And since it this survey was generated during the corona virus. peak time, then many people were expressing fear from COVID affects the flying in any ways.
Dolores Semeraro 17:06
These are the main things that people are afraid of. So weather conditions, human error, technical, technical malfunctions, and most recently, fear of catching COVID in a plane or so. Now tell me how many times did people ask you about chances of catching COVID while flying all the time
Alon Pereg 17:30
they are asking me! And my answer is that there is a chance of catching COVID in a plane. But this is much less than catching COVID in a restaurant, or in a bus, or in any place where you have other people because the air in the plane is totally changing every two to three minutes. So it's all the time that you are breathing air from outside, which is really filtered. And without any germs and, and viruses.
So yes, you can catch because if there is somebody sitting right next to you, and that person has COVID and that person sneezes or whatever, yes, you can catch it. But this is much, much less than any other area in your life.
Dolores Semeraro 18:29
Have you noticed fewer people flying as a result of this increase of fears almost like the last two years or so we haven't just amplified the fear of caching COVID? But along with that many other fears were sort of like reshuffled and everything else that we perhaps forgot to think about. But I've noticed how people have changed their approach to booking their next holidays. It's no longer just dictated by their desires and needs of feeling relaxed and entertained and amused and happy are actually dictated by their needs to take care of their mental health to take care of themselves because they've they've gone through a lot they've been through a lot. Do you think it's it has escalated during the pandemic or people are now perhaps noticing it more and taking it more into consideration?
Alon Pereg 19:31
I think that fear of flying totally generally increased during the pandemic due to three main reasons. One, people did not fly for a while, and not flying is something that if you had fear before, then it will amplify and amplify. At this time it will raise again and you will go back if you were On your way to conquering your fear, then you will get back.
So the first reason for that was the lack of flying. The second reason was that generally, this pandemic raised, the let's say, the itchiness that the how people are the nervousness and amplified, all the way that you are looking at things, I think. So, one of them was the fear of flying. And the third thing I think that you meant touched it in a way is afraid of, of having COVID either on the plane or in the terminal or even, to get to be infected somewhere and to be stuck in, in a foreign country, when you cannot return to your home. These are all factors that I think created more anxiety in the general population, and definitely more with the people of the fear of flying.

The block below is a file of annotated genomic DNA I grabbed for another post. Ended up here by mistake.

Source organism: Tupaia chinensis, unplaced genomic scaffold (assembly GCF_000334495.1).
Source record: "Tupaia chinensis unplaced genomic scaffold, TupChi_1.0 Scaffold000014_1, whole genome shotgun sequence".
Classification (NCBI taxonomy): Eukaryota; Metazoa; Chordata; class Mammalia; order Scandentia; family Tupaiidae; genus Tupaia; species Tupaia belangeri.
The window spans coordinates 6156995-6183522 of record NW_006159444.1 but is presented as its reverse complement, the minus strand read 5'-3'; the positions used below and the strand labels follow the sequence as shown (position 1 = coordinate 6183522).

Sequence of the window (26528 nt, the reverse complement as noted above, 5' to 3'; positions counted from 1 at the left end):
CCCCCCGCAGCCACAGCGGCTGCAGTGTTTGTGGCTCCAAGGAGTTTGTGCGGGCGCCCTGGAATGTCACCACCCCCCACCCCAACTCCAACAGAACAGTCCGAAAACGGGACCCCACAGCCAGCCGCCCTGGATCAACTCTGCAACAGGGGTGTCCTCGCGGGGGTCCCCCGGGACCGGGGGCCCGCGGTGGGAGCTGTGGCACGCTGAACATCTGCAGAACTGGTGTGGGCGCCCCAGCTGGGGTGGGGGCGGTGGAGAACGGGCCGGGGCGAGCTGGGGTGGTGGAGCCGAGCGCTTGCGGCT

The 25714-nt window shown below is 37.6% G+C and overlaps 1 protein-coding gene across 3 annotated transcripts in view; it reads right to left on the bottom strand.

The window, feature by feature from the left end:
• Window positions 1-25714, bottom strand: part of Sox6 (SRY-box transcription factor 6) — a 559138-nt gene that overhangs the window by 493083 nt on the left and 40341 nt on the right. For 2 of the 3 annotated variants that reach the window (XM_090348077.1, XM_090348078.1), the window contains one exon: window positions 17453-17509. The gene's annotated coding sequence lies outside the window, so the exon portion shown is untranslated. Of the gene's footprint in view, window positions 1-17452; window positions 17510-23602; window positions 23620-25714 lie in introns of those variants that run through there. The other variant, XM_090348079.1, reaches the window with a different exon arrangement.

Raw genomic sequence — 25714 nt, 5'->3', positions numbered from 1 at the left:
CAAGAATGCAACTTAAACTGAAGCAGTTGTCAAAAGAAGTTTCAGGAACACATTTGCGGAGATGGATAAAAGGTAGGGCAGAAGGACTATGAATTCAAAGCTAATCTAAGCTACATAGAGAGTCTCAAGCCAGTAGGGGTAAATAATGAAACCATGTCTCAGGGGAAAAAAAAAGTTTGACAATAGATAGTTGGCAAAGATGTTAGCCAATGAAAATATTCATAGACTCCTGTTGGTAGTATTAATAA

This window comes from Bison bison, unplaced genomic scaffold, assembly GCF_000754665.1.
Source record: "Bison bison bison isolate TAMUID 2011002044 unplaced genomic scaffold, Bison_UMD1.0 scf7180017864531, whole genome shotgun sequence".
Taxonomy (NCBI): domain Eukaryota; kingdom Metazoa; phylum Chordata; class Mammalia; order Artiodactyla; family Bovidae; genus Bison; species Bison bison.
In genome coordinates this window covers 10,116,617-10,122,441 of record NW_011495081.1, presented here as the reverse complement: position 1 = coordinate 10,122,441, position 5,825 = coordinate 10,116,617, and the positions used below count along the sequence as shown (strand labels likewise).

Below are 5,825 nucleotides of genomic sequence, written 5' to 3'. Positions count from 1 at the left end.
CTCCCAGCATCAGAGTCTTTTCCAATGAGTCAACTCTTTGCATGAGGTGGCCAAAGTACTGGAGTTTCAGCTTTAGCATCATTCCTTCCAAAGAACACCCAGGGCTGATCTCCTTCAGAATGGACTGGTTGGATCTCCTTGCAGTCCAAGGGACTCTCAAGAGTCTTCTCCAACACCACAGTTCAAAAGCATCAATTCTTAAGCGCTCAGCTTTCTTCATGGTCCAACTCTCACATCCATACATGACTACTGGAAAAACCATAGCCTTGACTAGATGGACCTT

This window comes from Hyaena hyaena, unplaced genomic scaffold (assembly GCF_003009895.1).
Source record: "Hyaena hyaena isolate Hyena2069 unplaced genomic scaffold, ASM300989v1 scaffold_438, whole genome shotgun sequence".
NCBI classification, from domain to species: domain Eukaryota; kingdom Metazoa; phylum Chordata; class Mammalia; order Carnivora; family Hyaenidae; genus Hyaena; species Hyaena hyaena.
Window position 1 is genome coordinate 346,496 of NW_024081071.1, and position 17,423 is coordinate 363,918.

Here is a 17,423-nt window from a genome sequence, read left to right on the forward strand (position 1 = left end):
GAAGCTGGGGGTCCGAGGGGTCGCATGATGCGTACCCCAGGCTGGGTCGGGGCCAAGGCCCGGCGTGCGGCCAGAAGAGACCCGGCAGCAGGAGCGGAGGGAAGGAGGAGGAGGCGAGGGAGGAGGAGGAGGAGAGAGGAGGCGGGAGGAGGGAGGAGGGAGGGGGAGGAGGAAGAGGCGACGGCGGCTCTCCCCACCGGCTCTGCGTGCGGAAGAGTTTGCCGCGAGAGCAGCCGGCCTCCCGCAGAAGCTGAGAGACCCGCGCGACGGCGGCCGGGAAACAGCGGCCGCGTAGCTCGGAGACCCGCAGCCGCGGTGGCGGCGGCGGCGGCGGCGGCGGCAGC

Dolores Semeraro 21:13
So if we look at gently say, fear of flying is such a big title. And I feel like we, we, I want to go into details, I want to be as factual as possible into the podcast and, and offer solutions to those that are listening, fear of flying is the condition. So let's imagine we have a before, during, and after. And what would you say based on your research and the results and, and the feedback and the people you're helping every day with their conditions of fear of flying, where would you say people need most of the help in before in the during, or in the after
Alon Pereg 21:53
Let's talk a little bit about the mechanism that feeds and creates the fear of flying, so we can understand it more. And take an example. In our head, there is a center that is pushing the alarm, this center is analyzing the inputs.
And for example, that center sees a lion. So it says okay, the lion is a predator. And I'm prey. So I have to either fight or run away or freeze. But to have it's an emergency. Okay. And that's very good. Then there is another system in our brains that says, Well wait for a second, I see the bars and actually the forming a cage. And that lion is inside the cage. So even though this is frightening, this is not dangerous. And there is another system that says, Okay, we went and this is the memory. We were in a zoo before, and we sow lions inside cages, and nothing happened to us.
And these three systems consult. It happens all the time, by the way, when we cross the street and all the time. And they say okay, there is no need to alarm ourselves. Now people who are afraid of flying, have the first system working perfectly, because an aeroplane is a scary thing, period. But the other two systems, one that brings them relevant information. And then another one that gives them memories, good memories are not really involved in the decision-making system. And now getting back to where you are, what you were asking, what we can do is to help them with relevant information.